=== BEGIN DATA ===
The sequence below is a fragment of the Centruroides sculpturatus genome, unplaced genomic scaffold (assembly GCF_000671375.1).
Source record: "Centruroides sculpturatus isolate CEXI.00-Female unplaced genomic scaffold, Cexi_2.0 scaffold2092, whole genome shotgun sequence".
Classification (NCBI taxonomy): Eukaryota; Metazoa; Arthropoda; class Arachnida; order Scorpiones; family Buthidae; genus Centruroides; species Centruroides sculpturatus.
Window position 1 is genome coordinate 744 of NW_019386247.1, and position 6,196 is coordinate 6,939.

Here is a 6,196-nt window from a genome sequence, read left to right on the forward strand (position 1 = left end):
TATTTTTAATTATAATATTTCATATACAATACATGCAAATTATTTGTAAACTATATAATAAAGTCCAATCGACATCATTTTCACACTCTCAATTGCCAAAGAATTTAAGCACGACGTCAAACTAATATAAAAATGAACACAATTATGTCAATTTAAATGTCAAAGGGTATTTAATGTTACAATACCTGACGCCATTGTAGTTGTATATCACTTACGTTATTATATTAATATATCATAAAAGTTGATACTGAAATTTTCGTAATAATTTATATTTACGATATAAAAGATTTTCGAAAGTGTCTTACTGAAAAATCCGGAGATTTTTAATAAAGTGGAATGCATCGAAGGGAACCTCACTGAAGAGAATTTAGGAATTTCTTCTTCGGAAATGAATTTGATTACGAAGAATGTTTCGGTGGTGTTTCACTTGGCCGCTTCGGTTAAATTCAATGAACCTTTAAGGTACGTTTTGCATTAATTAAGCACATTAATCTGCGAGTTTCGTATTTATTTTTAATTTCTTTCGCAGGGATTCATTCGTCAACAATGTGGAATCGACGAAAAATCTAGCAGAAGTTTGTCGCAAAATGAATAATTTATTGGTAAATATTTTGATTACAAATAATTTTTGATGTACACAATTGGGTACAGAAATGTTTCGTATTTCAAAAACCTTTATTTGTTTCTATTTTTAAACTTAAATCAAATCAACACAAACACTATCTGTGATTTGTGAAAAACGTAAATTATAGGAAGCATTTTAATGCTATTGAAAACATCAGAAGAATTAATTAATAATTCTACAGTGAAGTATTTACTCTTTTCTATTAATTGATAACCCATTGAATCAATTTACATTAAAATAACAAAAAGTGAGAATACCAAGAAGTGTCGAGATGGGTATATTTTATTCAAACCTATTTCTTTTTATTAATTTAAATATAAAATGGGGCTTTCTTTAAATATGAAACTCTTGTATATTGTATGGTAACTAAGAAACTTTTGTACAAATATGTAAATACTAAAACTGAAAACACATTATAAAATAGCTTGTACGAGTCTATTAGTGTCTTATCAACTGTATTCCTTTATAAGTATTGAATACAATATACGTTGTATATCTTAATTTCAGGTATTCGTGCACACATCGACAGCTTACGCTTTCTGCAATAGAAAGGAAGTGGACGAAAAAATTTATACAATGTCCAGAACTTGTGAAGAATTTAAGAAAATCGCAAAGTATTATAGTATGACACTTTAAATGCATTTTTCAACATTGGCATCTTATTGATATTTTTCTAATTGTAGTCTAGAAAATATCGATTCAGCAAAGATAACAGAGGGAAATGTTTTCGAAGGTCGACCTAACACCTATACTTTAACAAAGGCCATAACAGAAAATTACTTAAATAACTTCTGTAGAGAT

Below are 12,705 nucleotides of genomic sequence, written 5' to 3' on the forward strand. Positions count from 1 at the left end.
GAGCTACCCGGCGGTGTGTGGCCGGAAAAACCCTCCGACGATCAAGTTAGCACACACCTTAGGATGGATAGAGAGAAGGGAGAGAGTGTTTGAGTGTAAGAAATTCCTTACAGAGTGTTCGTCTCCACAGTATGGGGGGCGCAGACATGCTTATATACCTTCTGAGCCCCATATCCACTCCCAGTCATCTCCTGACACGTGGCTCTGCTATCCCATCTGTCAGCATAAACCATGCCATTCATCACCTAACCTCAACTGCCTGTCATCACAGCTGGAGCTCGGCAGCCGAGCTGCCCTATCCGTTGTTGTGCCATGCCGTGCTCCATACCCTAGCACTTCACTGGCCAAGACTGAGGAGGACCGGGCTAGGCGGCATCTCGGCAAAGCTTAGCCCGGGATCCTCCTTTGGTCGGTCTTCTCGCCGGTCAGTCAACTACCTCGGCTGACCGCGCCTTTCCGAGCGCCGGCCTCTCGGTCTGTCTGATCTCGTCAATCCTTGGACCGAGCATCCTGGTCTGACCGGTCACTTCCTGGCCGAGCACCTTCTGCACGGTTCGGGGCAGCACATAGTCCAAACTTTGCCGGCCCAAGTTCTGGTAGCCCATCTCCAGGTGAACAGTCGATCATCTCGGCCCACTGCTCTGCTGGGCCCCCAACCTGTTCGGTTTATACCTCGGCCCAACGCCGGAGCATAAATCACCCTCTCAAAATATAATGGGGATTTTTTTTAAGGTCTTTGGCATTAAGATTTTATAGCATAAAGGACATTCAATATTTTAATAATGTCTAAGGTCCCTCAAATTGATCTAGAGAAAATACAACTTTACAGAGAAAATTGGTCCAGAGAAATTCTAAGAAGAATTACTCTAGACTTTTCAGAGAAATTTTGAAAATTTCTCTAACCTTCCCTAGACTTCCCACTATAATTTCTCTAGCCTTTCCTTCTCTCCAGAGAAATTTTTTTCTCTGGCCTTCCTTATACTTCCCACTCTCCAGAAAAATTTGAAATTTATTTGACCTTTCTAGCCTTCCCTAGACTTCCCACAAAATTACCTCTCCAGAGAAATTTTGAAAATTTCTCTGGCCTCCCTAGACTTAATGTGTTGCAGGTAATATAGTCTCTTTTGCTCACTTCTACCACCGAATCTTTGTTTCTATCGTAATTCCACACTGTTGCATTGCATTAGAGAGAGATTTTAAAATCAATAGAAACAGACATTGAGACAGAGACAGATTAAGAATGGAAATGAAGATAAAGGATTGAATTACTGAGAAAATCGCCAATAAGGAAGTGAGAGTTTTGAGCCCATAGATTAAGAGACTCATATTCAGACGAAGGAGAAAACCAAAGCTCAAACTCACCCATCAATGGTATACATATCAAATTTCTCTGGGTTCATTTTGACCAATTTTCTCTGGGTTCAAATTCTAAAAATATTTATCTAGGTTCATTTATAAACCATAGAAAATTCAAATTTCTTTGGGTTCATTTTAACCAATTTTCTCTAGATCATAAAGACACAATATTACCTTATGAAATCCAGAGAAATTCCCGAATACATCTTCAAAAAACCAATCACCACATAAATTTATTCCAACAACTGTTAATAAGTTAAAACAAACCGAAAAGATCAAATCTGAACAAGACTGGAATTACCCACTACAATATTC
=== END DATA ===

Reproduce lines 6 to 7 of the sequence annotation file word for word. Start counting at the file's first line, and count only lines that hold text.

TATTTTTAATTATAATATTTCATATACAATACATGCAAATTATTTGTAAACTATATAATAAAGTCCAATCGACATCATTTTCACACTCTCAATTGCCAAAGAATTTAAGCACGACGTCAAACTAATATAAAAATGAACACAATTATGTCAATTTAAATGTCAAAGGGTATTTAATGTTACAATACCTGACGCCATTGTAGTTGTATATCACTTACGTTATTATATTAATATATCATAAAAGTTGATACTGAAATTTTCGTAATAATTTATATTTACGATATAAAAGATTTTCGAAAGTGTCTTACTGAAAAATCCGGAGATTTTTAATAAAGTGGAATGCATCGAAGGGAACCTCACTGAAGAGAATTTAGGAATTTCTTCTTCGGAAATGAATTTGATTACGAAGAATGTTTCGGTGGTGTTTCACTTGGCCGCTTCGGTTAAATTCAATGAACCTTTAAGGTACGTTTTGCATTAATTAAGCACATTAATCTGCGAGTTTCGTATTTATTTTTAATTTCTTTCGCAGGGATTCATTCGTCAACAATGTGGAATCGACGAAAAATCTAGCAGAAGTTTGTCGCAAAATGAATAATTTATTGGTAAATATTTTGATTACAAATAATTTTTGATGTACACAATTGGGTACAGAAATGTTTCGTATTTCAAAAACCTTTATTTGTTTCTATTTTTAAACTTAAATCAAATCAACACAAACACTATCTGTGATTTGTGAAAAACGTAAATTATAGGAAGCATTTTAATGCTATTGAAAACATCAGAAGAATTAATTAATAATTCTACAGTGAAGTATTTACTCTTTTCTATTAATTGATAACCCATTGAATCAATTTACATTAAAATAACAAAAAGTGAGAATACCAAGAAGTGTCGAGATGGGTATATTTTATTCAAACCTATTTCTTTTTATTAATTTAAATATAAAATGGGGCTTTCTTTAAATATGAAACTCTTGTATATTGTATGGTAACTAAGAAACTTTTGTACAAATATGTAAATACTAAAACTGAAAACACATTATAAAATAGCTTGTACGAGTCTATTAGTGTCTTATCAACTGTATTCCTTTATAAGTATTGAATACAATATACGTTGTATATCTTAATTTCAGGTATTCGTGCACACATCGACAGCTTACGCTTTCTGCAATAGAAAGGAAGTGGACGAAAAAATTTATACAATGTCCAGAACTTGTGAAGAATTTAAGAAAATCGCAAAGTATTATAGTATGACACTTTAAATGCATTTTTCAACATTGGCATCTTATTGATATTTTTCTAATTGTAGTCTAGAAAATATCGATTCAGCAAAGATAACAGAGGGAAATGTTTTCGAAGGTCGACCTAACACCTATACTTTAACAAAGGCCATAACAGAAAATTACTTAAATAACTTCTGTAGAGAT

Below are 12,705 nucleotides of genomic sequence, written 5' to 3' on the forward strand. Positions count from 1 at the left end.